Craig and I have almost spent a whole week in the area known as Taranaki. It is the New Zealand version of Oahu’s North Shore in terms of waves. Except there are hardly any people and the water is colder. So maybe it’s nothing like Hawaii, but it is amazing. But here in Taranaki, there are both kinds of people. There are the ones that have come from all over the globe to sample this regions physical oceanographic bounty. In beater used cars that break down every 1000 kilometers. Ones that have spent the past 8 days camping for free and whose hair or skin hasn’t felt fresh water in what most would claim as “way too long”. Then there are those who have been here their whole life’s, either working on a farm or some brutal physical labor job and couldn’t ask for anything more because they know, it doesn’t get a whole lot better than this. These are the guys we see walking through their farms to the beach with surfboards or getting rides down the beach on their four-wheelers or tractors.

It’s a chill existence right now. The simple routine of checking surf, making food and setting up camp has become the world we live in. Beers, hotdogs and driftwood beach fires has been our entertainment after the sun sets at 5:30pm. Craig has a pretty good system of setting up his tent that is rapidly falling apart. I have figured out a few tricks of parking the Subaru at the perfect level so all the blood doesn’t rush out of my head in the middle of the night. Among the few interesting characters we meet out in the middle of nowhere, I have met a new friend. I’ve named him Herman. It appears he likes to hang out at night when I’m sleeping. He’s an interesting fellow, as I can’t seem to figure out where he sleeps all day, but when he scurries across my sleeping bag at night, I know he wants to play. Herman has been pretty respectful as he hasn’t got into our food….yet. He seems to stick to the garbage bags that we keep in the car at night now due to many run-ins with the ever abundant possums that plague New Zealand's native environment. But I’m hoping to discover him soon.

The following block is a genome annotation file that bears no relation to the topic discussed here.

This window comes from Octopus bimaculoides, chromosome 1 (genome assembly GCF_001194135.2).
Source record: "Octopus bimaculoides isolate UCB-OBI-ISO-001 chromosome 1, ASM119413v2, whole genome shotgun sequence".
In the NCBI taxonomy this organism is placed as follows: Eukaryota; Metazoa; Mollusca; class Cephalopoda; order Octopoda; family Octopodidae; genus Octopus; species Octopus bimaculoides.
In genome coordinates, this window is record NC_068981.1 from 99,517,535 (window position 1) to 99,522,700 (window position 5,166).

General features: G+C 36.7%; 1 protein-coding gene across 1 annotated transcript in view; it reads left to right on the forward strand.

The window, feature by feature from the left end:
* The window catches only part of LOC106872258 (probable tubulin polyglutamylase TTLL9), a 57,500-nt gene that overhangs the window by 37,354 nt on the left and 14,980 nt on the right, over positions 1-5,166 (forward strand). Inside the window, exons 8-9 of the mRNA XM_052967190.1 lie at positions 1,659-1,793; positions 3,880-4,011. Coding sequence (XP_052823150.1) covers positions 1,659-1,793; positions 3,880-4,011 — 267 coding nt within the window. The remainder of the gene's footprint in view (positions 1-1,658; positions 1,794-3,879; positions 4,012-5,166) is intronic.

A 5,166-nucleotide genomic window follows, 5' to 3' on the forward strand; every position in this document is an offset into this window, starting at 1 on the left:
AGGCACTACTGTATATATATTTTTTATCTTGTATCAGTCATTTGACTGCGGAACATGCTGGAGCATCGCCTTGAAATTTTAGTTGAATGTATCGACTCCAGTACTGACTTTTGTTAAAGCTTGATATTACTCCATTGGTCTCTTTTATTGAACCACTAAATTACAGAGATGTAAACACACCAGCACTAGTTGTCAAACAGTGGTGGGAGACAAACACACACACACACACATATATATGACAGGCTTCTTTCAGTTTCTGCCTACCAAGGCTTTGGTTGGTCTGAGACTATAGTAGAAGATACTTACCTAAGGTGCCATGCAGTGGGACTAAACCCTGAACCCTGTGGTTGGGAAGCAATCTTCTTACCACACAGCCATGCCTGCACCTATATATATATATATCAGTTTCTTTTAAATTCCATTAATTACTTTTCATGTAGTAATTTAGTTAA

As for what’s next we’re not entirely sure. Andrew is somewhere in the country, aimlessly wondering Kiwi-ville, so we’re hoping to meet up with him at some point soon. Until then, enjoy the picts!

Wednesday, May 7, 2008

Keeping on Moving

Over the past few weeks, the hunt for cold water waves took us on a tour over 4,000 kilometers around the entire South Island of New Zealand. Huge mountains, raging rivers, glaciers, rugged coastlines, lush forests, barren landscapes, endless farms surrounded by rolling hills and spiky mountains was the scenery always in the frame of the car windows. It was almost too much to take in sometimes. My mind found it difficult to grasp all the incredibleness that each day would bring. Looking back at the pictures only to be disappointed, knowing that an image will never capture what we saw in it’s entirety. Things that you can’t get from an image, like the true mass of a mountain. The feeling of being surrounded by so many large natural features that you feel so small and unimportant. The vast emptiness of a beach. The sound of the sea crashing on rocks and the cry of birds and seals. The thundering of waves on your pillow at night as you try to go to sleep. And then the colors the landscape would give off when the sun broke through the clouds.